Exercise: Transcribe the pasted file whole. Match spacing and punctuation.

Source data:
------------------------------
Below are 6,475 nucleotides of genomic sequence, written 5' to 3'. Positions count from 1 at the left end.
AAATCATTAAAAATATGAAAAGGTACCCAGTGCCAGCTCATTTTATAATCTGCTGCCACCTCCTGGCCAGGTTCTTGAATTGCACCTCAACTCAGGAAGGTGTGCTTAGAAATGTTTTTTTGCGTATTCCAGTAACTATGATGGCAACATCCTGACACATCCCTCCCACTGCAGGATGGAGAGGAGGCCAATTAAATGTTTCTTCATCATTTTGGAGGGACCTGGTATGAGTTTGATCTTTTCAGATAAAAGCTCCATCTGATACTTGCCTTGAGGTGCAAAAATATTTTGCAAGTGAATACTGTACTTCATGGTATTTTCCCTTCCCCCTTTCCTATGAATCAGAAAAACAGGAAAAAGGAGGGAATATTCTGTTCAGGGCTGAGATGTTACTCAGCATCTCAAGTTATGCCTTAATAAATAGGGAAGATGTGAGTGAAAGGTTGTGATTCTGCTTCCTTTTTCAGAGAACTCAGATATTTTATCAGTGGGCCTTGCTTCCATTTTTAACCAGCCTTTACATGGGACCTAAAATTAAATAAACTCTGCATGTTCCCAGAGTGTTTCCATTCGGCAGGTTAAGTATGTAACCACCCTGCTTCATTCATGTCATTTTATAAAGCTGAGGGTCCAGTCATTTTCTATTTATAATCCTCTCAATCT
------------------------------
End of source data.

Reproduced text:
Below are 6,475 nucleotides of genomic sequence, written 5' to 3'. Positions count from 1 at the left end.
AAATCATTAAAAATATGAAAAGGTACCCAGTGCCAGCTCATTTTATAATCTGCTGCCACCTCCTGGCCAGGTTCTTGAATTGCACCTCAACTCAGGAAGGTGTGCTTAGAAATGTTTTTTTGCGTATTCCAGTAACTATGATGGCAACATCCTGACACATCCCTCCCACTGCAGGATGGAGAGGAGGCCAATTAAATGTTTCTTCATCATTTTGGAGGGACCTGGTATGAGTTTGATCTTTTCAGATAAAAGCTCCATCTGATACTTGCCTTGAGGTGCAAAAATATTTTGCAAGTGAATACTGTACTTCATGGTATTTTCCCTTCCCCCTTTCCTATGAATCAGAAAAACAGGAAAAAGGAGGGAATATTCTGTTCAGGGCTGAGATGTTACTCAGCATCTCAAGTTATGCCTTAATAAATAGGGAAGATGTGAGTGAAAGGTTGTGATTCTGCTTCCTTTTTCAGAGAACTCAGATATTTTATCAGTGGGCCTTGCTTCCATTTTTAACCAGCCTTTACATGGGACCTAAAATTAAATAAACTCTGCATGTTCCCAGAGTGTTTCCATTCGGCAGGTTAAGTATGTAACCACCCTGCTTCATTCATGTCATTTTATAAAGCTGAGGGTCCAGTCATTTTCTATTTATAATCCTCTCAATCT